A rep is someone who REP-PRESENTS you. A rep wants to be the voice of someone they believe in, someone they trust, and someone they want to be associated with. A rep and a photographer have a relationship that has often been referred to as a “marriage”. It’s a two-way street; it goes both ways. Trust me, you want a rep who you feel this way about as well. As a business owner for over 20 years, I pride myself on keeping a high caliber of professionalism. That being said, these are my top five non-negotiable, red flags that I will not compromise on:
The Red Flags:
1.) You aren’t the kind of photographer I represent (i.e., I rep commercial advertising photographers) The clients I have relationships with are very specific. I don’t do fashion or fine art, just not my thing. A photographer must approach the right rep for their work.
2.) Bad reputation. If you’re not nice or have a bad reputation, that’s an immediate red flag for me.
3.) Your work isn’t strong enough yet. I am not a salesperson. I have to really believe in the work and the people I represent in order for me to do my best job.
4.) No vision. Your book is not cohesive and it’s hard for me to sense the direction you are headed or want to head in with your work. You haven’t quite made a decision about what kind of photographer you are. I want photographers who specialize in something and have a very consistent aesthetic throughout their work.
5.) Unprofessional. If you’re not professional and I can’t trust that you are going to show up well on a big set, I’m not going to put you on my roster. Clients learn to trust reps, therefore if I recommend you for a job, I expect you to be a top-notch professional. However, sometimes I don’t know this information about an artist until we work a little bit together. My recommendation would be to find a rep you are interested in and work with them on a few bids to really get to know one another before making any long-term commitments. This will help you know if they are your cup of tea and vice versa.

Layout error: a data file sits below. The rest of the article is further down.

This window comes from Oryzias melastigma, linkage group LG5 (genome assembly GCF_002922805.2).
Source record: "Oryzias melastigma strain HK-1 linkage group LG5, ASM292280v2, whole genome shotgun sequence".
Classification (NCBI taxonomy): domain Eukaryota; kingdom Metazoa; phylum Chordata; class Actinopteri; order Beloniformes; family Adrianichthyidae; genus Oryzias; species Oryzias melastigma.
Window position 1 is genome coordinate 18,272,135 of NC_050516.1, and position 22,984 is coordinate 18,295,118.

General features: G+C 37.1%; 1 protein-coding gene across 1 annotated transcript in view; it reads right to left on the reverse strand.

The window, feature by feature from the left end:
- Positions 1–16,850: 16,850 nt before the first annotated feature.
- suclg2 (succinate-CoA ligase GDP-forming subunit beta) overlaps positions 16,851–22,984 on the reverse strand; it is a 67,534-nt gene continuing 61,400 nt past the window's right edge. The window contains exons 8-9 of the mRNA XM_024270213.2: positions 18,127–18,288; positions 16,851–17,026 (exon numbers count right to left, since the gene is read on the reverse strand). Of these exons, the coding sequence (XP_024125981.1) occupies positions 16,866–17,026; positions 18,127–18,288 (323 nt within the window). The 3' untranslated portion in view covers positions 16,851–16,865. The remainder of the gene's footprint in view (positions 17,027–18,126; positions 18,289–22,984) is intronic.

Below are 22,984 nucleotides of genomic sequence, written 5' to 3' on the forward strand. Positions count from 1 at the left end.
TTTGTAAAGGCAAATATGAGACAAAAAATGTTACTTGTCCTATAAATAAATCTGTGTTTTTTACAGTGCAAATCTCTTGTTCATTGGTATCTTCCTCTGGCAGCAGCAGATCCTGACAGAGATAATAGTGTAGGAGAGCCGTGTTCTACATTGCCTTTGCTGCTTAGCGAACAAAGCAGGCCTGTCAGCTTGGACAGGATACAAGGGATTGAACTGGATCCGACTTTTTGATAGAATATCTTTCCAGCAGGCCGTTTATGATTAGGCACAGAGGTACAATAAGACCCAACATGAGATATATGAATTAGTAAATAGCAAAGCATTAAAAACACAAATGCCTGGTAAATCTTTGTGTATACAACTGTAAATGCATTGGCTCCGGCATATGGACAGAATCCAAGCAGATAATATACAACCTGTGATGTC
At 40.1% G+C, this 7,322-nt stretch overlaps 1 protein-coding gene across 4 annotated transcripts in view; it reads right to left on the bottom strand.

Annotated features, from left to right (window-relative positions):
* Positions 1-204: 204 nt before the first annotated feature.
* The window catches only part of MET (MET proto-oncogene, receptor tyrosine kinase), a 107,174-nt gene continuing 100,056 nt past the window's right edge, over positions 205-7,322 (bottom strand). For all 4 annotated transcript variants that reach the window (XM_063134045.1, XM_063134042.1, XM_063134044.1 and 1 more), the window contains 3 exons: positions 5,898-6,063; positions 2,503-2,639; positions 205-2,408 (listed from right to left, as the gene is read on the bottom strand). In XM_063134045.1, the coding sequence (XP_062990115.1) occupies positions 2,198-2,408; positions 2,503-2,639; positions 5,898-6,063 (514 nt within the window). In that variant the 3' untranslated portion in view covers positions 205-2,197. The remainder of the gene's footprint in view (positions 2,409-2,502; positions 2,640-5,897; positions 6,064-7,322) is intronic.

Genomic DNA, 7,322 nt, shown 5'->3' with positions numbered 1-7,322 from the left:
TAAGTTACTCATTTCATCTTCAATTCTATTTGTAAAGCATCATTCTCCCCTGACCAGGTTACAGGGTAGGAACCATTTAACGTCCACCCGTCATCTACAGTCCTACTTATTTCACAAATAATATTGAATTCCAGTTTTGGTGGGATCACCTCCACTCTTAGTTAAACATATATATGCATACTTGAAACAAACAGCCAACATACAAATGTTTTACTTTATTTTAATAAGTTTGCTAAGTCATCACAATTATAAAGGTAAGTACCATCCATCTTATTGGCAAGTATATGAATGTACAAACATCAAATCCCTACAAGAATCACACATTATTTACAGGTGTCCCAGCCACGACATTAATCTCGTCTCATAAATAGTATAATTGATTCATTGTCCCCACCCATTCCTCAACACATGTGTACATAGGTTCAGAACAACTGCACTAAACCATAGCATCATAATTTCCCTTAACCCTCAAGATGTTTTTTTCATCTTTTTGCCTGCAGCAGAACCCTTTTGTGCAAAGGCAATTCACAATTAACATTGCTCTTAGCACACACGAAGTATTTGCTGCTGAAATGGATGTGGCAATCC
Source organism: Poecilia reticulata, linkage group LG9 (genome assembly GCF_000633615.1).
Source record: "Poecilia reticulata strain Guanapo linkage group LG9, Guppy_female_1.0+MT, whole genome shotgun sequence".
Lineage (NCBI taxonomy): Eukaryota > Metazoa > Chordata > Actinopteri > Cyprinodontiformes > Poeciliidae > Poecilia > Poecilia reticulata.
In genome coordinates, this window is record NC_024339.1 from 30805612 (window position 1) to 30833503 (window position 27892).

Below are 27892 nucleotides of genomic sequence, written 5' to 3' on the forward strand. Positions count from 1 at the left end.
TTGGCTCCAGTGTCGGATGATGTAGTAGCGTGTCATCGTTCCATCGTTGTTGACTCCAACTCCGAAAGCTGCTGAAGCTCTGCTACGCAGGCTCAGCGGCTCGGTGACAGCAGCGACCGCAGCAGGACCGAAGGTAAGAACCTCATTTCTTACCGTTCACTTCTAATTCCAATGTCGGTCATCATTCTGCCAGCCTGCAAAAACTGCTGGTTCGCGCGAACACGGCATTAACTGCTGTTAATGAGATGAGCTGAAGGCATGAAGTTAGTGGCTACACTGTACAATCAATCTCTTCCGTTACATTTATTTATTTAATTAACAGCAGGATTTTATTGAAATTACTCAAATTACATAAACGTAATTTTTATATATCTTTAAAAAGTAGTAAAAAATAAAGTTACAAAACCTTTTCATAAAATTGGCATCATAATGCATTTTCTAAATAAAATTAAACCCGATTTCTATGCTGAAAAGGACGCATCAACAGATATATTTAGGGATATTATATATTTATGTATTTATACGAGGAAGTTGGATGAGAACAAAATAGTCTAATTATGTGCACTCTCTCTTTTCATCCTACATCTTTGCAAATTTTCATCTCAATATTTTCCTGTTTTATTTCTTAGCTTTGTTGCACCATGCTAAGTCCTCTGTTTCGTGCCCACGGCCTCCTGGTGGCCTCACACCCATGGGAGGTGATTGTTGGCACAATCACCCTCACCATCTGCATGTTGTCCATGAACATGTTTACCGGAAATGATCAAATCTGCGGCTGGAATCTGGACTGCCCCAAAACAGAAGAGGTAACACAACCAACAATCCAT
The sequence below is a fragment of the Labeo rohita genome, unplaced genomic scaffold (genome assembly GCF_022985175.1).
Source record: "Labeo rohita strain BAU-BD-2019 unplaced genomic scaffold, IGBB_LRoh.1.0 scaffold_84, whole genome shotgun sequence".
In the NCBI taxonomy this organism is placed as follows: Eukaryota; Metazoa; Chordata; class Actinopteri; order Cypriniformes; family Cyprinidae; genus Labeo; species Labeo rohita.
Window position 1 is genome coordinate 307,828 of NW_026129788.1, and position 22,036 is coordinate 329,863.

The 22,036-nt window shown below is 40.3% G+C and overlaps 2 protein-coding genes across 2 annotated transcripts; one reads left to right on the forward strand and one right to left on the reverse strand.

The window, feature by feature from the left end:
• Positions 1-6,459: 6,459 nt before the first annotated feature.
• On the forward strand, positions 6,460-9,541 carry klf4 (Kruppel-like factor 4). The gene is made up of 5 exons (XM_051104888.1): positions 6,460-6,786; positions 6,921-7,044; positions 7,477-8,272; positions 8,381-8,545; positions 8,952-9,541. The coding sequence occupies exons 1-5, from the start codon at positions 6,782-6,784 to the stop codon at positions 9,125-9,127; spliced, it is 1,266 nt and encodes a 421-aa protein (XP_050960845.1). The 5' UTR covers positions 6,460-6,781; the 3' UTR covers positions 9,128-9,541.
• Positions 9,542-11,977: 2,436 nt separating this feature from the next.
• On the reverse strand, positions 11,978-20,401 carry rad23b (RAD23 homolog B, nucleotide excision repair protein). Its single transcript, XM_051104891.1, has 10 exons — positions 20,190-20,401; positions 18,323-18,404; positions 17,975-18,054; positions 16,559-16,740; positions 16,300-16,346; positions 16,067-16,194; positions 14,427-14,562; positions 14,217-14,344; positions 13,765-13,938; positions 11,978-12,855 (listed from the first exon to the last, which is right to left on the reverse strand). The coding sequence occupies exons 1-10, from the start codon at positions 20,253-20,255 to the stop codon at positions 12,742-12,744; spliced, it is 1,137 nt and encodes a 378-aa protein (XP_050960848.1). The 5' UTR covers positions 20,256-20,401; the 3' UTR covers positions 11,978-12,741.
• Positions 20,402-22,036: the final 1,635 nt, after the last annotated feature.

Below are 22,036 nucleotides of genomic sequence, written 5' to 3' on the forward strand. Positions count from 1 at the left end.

The Yellow Flags:
It’s impossible for everyone to be perfect throughout every aspect of their business. We all have room for improvement. Yellow flags are things that I have noticed through my years as a rep that makes me a bit nervous or weary of signing someone. Sometimes these things change over time but sometimes they don’t. The honest truth is that if the book is strong enough, I may take a chance on some of these with the hope that we, together as a team, can make improvements as we continue forward.
1.) You think you know better than me and won’t let me do my job. I want a photographer that does their job and does it well so that I can do mine in the same capacity.
2.) I can tell that you’re looking for a different kind of rep. I am involved with my photographers on a personal, day-to-day basis. I ask them about what they’re testing, how their kids are, etc. I try to be extremely communicative with my artists. This is the kind of relationship I want with my photographers and they need to want it too.
3.) They play the blame game. You blame other people for your challenges.
4.) You don’t seem to have the hustle or passion. You need to constantly be out there, learning, testing, making promos, networking, putting your work out there in every possible way. If you’re not, that can become a challenge.
5.) Uneducated. You don’t know very much about the business.
Ultimately, getting a rep is about knowing who you are as a photographer and finding the RIGHT rep for you. Know your market and where you want to head. Find the rep that matches your long-term plan. Don’t just jump at the first rep you meet, make sure they match you and they’re really the right fit. Find a rep who is going to help you get to where you want to go. Cultivate an attitude of hustle, commitment, creativity, and tenacity. And always remember: DON’T GIVE UP!
Check out some of my favorite images my roster has created:
Based in Los Angeles, SternRep is an international boutique agency representing a group of passionate and talented commercial photographers in the product, food, automotive and lifestyle industries among others. Founder Andrea Stern opened shop in Venice in 1995 after attending Brooks Institute, bringing with her a diverse creative professional background. Drawing on her experience in commercial production, film sets still photography, and boxing training, Andrea developed a uniquely genuine and enthusiastic style of representation.
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